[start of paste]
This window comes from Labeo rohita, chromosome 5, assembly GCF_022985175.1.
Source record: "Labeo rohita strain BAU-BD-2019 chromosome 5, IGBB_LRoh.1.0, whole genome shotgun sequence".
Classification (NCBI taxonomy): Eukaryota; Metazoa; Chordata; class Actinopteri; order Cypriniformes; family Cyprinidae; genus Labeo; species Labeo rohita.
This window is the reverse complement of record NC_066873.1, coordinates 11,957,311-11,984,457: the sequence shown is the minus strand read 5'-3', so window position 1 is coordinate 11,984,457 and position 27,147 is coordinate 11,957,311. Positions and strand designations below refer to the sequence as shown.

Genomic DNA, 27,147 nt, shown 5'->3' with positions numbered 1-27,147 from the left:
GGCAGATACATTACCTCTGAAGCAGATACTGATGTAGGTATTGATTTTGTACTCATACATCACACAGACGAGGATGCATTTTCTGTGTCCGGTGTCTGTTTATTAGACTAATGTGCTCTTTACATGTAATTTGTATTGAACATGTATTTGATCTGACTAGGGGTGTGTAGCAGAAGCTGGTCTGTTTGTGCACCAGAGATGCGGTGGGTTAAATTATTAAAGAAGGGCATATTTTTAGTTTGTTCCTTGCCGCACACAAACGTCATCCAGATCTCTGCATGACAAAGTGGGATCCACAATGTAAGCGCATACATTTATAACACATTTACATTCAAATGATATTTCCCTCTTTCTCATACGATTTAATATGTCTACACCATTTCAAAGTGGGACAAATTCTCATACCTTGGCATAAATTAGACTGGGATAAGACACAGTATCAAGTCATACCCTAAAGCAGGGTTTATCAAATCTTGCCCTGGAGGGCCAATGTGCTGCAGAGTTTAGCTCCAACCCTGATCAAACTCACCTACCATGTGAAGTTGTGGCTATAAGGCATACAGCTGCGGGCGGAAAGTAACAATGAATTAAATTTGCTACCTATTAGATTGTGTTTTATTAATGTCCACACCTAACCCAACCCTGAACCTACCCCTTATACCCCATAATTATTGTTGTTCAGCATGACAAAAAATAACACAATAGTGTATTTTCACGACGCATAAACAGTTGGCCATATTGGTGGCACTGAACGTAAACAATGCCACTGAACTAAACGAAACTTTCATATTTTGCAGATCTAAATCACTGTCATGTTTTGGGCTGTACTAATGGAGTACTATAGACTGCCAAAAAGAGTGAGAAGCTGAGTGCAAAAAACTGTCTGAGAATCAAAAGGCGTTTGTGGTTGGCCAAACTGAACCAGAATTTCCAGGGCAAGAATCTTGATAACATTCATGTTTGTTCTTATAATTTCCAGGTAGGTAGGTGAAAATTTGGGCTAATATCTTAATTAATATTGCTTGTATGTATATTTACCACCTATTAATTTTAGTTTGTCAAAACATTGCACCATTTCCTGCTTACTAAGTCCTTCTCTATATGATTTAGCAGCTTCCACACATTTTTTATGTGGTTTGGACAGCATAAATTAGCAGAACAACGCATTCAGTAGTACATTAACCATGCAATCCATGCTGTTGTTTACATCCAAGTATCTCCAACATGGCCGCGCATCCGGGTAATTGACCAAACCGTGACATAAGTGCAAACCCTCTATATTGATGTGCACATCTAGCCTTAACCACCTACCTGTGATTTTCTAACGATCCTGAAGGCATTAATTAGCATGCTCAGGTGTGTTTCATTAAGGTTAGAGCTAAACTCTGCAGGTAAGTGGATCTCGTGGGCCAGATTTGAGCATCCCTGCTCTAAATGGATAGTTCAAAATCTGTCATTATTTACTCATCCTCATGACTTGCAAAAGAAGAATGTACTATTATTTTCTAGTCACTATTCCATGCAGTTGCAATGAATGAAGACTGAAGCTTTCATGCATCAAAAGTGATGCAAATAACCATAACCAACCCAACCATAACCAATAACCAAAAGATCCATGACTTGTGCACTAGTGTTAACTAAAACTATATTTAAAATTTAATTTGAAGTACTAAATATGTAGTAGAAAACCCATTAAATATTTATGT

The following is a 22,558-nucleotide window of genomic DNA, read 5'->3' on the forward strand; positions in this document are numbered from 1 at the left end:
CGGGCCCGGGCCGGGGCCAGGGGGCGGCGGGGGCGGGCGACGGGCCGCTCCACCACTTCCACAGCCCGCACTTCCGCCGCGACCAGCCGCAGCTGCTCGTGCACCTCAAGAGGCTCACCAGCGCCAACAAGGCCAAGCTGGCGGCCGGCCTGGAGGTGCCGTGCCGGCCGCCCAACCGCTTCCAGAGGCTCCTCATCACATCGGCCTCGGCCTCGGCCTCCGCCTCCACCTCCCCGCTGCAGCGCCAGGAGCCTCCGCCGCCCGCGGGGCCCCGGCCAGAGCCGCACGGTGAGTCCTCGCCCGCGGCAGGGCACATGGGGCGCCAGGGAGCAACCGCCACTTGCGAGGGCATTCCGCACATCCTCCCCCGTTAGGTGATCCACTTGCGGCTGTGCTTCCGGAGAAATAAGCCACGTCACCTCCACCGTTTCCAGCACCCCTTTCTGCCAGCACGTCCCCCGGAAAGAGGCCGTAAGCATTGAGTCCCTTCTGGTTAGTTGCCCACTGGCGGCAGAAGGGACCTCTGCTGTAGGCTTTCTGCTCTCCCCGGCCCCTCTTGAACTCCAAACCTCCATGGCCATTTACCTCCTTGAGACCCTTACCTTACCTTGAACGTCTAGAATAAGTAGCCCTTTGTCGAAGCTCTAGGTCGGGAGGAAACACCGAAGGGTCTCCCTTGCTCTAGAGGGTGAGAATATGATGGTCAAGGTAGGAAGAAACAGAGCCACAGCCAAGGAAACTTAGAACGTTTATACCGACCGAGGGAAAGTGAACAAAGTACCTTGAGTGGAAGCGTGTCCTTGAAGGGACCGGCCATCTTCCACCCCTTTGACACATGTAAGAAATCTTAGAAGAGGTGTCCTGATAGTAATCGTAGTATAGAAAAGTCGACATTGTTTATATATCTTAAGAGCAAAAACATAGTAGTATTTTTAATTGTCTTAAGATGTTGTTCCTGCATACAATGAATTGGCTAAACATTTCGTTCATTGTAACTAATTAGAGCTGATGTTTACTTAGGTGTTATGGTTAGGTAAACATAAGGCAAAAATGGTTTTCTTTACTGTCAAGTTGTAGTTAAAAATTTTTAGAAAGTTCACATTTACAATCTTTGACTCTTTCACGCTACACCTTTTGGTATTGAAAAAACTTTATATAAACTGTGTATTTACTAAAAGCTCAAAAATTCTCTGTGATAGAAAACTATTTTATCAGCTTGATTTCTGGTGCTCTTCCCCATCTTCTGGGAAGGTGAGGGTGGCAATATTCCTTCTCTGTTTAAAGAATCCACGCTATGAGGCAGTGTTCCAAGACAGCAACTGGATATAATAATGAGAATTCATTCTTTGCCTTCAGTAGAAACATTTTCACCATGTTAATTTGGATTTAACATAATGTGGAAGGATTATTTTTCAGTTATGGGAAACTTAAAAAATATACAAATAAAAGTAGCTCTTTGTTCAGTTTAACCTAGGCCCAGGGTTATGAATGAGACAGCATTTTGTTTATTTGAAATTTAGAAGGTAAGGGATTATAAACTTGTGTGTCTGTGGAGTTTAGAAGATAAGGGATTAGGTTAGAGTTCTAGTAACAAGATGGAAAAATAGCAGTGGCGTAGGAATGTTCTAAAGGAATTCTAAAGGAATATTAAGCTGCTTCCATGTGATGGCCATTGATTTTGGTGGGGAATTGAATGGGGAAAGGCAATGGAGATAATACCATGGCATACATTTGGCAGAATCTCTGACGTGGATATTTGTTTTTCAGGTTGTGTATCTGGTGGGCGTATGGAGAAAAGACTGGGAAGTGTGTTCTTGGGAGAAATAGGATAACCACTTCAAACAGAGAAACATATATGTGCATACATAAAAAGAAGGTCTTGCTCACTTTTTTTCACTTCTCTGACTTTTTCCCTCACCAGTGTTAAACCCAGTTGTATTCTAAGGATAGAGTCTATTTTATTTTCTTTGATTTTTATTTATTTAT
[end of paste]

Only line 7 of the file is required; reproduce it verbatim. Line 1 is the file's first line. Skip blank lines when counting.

The following is a 22,558-nucleotide window of genomic DNA, read 5'->3' on the forward strand; positions in this document are numbered from 1 at the left end: